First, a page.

How Have The Four Previous Head Coaches Got On When Facing Former Team In Super Bowl?

Jon Gruden
Jon Gruden

With Super Bowl LVII less than two weeks away, the excitement is building up, and Kansas City Chiefs coach Andy Reid has received a lot of media attention as he prepares to face his former team, the Philadelphia Eagles. 

Moments after the Chiefs were victorious over the Cincinnati Bengals in the AFC Championship Game on Sunday, Reid was asked: “What will it be like facing your former team?”

“I’m happy for them,” Reid said of the Eagles. “I’m happy for the City. They’re passionate. They love football.

“I can’t wait till Kansas City and Philly clash. I mean, it’s gonna be awesome. What a great Super Bowl it’ll be.”

Weeb Ewbank, Super Bowl III, 16-7 W

All the way back in 1969, in just the third Super Bowl contest, Weeb Ewbank – head coach of the New York Jets – faced his former team in the Baltimore Colts and defeated them in what remains arguably the biggest upsets in pro football history.

Don Shula’s Colts were 18-points favorites and had lost just one game during the regular season. However, it was five turnovers in the game that cost the Colts the title. This allowed Ewbank and the Jets taking home the title, and the New York manager was able to defeat his old team.

Dan Reeves, Super Bowl XXXIII, 34-19 L

Super Bowl XXXIII was the final one of the 20th century, and it was a special one. Atlanta Falcons head coach Dan Reeves took on his former team in the Denver Broncos, who were searching for back-to-back Super Bowl’s.

And they delivered. Denver were led by veteran quarterback John Elway in the final game of his football career. He produced a moment of magic with an 80-yard touchdown pass to receiver Rod Smith which set them well on their way to taking home consecutive titles.

Elway, up until 2017 held the record for the oldest ever Super Bowl MVP until Tom Brady surpassed it six years ago at the age of 39, also against Atlanta.

The Falcons and Dan Reeves didn’t have the greatest of days, with Atlanta failing to win the Super Bowl at their first attempt, and Reeves lost to his former team.

Jon Gruden, Super Bowl XXXVII, 48-21 W

Jon Gruden, was head coach of the Tampa Bay Buccaneers back in 2003 when they won their first ever Super Bowl, and they took on Gruden’s former team in the Oakland Raiders.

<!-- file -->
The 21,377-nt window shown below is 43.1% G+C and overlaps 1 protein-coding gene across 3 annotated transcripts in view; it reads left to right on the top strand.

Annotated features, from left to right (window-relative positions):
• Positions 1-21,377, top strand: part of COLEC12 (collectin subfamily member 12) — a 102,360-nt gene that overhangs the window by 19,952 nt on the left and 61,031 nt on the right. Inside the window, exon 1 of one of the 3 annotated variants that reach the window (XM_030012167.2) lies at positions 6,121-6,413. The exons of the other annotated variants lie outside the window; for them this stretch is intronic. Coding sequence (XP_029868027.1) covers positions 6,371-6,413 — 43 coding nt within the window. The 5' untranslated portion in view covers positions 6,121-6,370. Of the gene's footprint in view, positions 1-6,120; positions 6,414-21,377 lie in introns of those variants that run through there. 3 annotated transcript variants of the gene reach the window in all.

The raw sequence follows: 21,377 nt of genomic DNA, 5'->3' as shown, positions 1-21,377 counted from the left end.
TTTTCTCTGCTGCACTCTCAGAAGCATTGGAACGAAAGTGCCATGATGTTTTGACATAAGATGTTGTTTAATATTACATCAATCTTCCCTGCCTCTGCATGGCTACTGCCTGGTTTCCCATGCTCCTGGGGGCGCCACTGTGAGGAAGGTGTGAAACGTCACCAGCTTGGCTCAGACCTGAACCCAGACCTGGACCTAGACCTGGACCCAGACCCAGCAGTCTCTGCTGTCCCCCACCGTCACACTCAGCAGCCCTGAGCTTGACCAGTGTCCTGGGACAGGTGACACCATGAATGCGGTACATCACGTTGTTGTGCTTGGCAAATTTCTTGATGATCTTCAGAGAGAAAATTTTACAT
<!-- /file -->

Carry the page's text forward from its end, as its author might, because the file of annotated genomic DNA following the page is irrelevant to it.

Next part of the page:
This game was also the last Super Bowl to date to take place in January, and it’ll likely be the last ever.

The Raiders were favorites for the game, but their poor offensive display, paired with a very strong defensive performance from Tampa Bay allowed the Bucs to win their first ever Super Bowl title.

Their defense was so good that Tampa Bay safety Dexter Jackson, who had two interceptions, returning them for 34 yards was named the Super Bowl MVP. He became only the second safety, and third defensive back to be named as the MVP for the Super Bowl game.

Jon Gruden

Pete Carroll, Super Bowl XLIX, 28-24 L

Super Bowl XLIX was one of the greatest Super Bowl games of all time, and was ranked eighth on the NFL’s 100 Greatest Games list.

However, it was a bitterly disappointing day for Pete Carroll and the Seattle Seahawks, with Carroll facing his former team in the New England Patriots, who ended up winning the Super Bowl. This win was the Pats’ first Super Bowl win since 2004, and it was their fourth overall.

Seattle were on their way to victory as they headed into the third quarter, taking a 10-point lead. However, the Patriots responded in the best possible way, and scored 14 unanswered points during the fourth quarter to lead 28-23 with around two minutes remaining.

Carroll’s side could have won it to get one over on his old team, however Patriots cornerback Malcolm Butler produced one of the greatest interceptions in NFL history as he intercepted a Seattle pass on the goal-line.

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